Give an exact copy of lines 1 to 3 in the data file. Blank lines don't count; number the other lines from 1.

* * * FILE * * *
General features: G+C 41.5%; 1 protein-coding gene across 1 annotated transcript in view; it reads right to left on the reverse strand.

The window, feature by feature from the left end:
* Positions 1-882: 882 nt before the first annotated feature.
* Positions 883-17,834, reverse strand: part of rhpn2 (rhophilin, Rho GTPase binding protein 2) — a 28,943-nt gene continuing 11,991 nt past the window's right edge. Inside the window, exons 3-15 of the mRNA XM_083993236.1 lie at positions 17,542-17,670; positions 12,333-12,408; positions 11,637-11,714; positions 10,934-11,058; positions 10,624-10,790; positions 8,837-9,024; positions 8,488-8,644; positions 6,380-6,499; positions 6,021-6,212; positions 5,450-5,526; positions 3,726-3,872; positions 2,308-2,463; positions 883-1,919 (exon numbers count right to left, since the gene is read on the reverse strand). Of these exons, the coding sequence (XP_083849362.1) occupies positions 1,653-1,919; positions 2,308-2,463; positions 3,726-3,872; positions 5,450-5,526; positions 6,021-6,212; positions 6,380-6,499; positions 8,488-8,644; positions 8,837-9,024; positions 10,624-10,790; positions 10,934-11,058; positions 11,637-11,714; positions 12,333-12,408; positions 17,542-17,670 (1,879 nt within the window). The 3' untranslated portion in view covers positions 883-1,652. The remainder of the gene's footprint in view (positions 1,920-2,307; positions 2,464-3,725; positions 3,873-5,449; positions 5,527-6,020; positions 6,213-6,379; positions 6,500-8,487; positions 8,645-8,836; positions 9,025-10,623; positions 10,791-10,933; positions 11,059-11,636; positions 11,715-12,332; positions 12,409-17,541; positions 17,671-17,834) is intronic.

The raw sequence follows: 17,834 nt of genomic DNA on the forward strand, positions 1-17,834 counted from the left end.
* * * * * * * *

General features: G+C 41.5%; 1 protein-coding gene across 1 annotated transcript in view; it reads right to left on the reverse strand.

The window, feature by feature from the left end:
* Positions 1-882: 882 nt before the first annotated feature.